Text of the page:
We have several different shelters in our summer pastures. One is a toy hauler trailer modified to use as a horse trailer by its previous owner. We gutted the interior, put down stall mats and a thick layer of straw, and then hauled it to the pasture. We can move it around when needed, because it’s wheeled. Another pasture shelter is a large plastic storage shed. We also built a hoop shelter with cattle panels and tarps attached to a wooden frame. This hoop shelter has held up well for several years, although we’ve replaced the tarps because of wind damage.

Despite the need for shelters, you may find that your sheep are rarely inside. My Shetlands only come indoors during the worst weather, but not all breeds are as accepting of inclement weather. If your property doesn’t include an existing barn, you can get started by providing a three-sided run-in shelter that faces away from the prevailing winds. Walk around your potential sheep pastures during bad weather to note which direction the wind blows and whether a tree line offers shelter from wind and rain, and then place your new shelters accordingly to provide maximum protection.

Where we live in Ohio, proper winter hay storage is a must for preventing spoilage. To keep hay clean and dry, we store our round bales in the barn. A friend stacks small square bales in a lean-to attached to her sheep barn. Other folks store plastic-wrapped bales outdoors. We also store pellets and minerals in the barn inside metal trash cans with tightfitting lids for protection from weather and vermin. Because the trash cans aren’t heat- and humidity-proof and the feed will mold, we minimize the risk by keeping only one bag on hand during summer.

Our sheep have free access to baking soda, kelp, and loose minerals (not mineral blocks or tubs). Keeping these covered prevents rain and snow from causing the minerals to cake. We bought plastic deck boxes and attached mineral feeders to the inside — easy to fill, and easy for the sheep to access! These deck-box mineral feeders are light enough to load onto a wagon or be carried by two people. One downside is their snap-together construction; the sheep can push the sides out, leading to warped plastic that makes it difficult for us to reassemble the boxes. I cut one side from an upcycled IBC tote to use in the same way. The tote is heavier than the deck boxes and needs to be moved by tractor, but the sheep haven’t been able to damage it, because it’s in one piece.

Something else to consider before you invest in animals is where you’ll purchase hay, grain, minerals, and pellets. Can you buy hay from local farms, and will you have to pick it up, or is delivery available? Are feed stores located nearby, and what do they keep on hand, and what must be ordered in advance? Our local feed store usually only has a few bags of loose sheep minerals and pellets in stock, so I have to plan ahead. I keep a close eye on my supply and call the store when only one bag is left.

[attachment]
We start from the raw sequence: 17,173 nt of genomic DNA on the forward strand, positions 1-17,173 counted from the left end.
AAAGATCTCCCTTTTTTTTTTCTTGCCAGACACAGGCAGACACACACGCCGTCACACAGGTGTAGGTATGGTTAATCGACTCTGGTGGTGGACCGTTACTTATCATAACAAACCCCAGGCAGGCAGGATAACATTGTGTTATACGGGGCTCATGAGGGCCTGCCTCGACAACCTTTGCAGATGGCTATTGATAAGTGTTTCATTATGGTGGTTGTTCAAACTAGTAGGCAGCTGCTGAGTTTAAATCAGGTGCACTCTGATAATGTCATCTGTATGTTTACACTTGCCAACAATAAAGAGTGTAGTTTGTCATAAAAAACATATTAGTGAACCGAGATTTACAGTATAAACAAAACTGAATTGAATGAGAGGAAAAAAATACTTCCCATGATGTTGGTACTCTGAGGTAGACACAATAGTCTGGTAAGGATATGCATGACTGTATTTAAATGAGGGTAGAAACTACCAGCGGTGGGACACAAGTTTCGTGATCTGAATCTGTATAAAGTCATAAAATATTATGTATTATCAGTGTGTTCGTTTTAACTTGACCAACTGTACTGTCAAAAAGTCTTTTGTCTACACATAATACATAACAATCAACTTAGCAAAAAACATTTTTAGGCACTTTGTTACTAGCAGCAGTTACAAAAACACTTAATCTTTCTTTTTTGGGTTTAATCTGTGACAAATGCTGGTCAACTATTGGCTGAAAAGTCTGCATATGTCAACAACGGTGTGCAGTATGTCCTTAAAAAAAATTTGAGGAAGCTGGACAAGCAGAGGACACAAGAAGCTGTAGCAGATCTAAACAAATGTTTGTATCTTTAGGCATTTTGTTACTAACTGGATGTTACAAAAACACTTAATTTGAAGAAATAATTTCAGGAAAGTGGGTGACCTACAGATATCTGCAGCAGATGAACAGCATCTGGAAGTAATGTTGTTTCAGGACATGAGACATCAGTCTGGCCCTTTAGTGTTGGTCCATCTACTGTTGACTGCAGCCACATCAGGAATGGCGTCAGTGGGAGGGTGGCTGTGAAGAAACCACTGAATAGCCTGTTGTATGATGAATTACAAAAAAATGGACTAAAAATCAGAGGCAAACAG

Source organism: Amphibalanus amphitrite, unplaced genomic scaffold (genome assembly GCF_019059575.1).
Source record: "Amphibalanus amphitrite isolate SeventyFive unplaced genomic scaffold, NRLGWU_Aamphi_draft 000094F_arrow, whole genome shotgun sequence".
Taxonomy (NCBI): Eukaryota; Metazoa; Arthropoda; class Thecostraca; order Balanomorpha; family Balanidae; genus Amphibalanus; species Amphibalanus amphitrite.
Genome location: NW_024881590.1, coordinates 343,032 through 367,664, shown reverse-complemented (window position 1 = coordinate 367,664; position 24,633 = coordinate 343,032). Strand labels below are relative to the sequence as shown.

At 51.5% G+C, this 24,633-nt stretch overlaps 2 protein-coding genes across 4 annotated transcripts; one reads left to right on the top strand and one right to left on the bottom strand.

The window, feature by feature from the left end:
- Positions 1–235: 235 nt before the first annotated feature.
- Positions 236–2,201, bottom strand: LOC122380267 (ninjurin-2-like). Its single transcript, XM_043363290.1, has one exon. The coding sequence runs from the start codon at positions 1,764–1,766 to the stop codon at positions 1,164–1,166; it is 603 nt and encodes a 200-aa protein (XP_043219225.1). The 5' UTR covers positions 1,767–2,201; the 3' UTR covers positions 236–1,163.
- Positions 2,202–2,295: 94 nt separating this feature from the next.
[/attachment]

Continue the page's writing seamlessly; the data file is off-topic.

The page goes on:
Be aware of local laws regarding livestock in waterways, as there may be prohibitions against allowing your animals free access to streams. A creek runs through one of our pastures, but we don’t use it, because the banks can get quite muddy. We once had to pull several calves out of the mud, and we didn’t want to worry about sheep or lambs also getting stuck. So, for safety, we fenced the creek and now use buckets and hoses to move water where it’s needed.

After lugging innumerable 5-gallon buckets of water to fill 50-gallon troughs in all types of weather, we bought heavy duty farm and ranch hoses to use during the warm months, and heated water hoses for winter. They’ve all held up quite well. Float valves in the stock tanks prevent overfilling in winter, so we can do other chores while the tank fills. Tank heaters keep the water ice-free. The heated hoses were an investment, but I’m happy we bought the right tool for the job whenever I remember hauling those 5-gallon buckets across frozen ground.

We keep on hand hose-repair kits for the summer hoses, wheeled storage reels, and extra tank heaters. By adding channeled hose protectors over the hoses that cross driveways, I no longer have to drag hoses back and forth whenever troughs need filling.

Speaking from my own experience, be prepared to modify anything and everything. I know the frustration that comes from discovering you need to add more fences or rebuild shelters. But it’s a great feeling when you’ve found the best solutions for your farm and your climate. That means your sheep are living their best lives, well-fed and secure.

Keba Hitzeman grew up as a free-range child on the farm she now owns with her husband, where they raise grass-fed and grass-finished sheep and goats. You can find her online at Studio at Innis Free.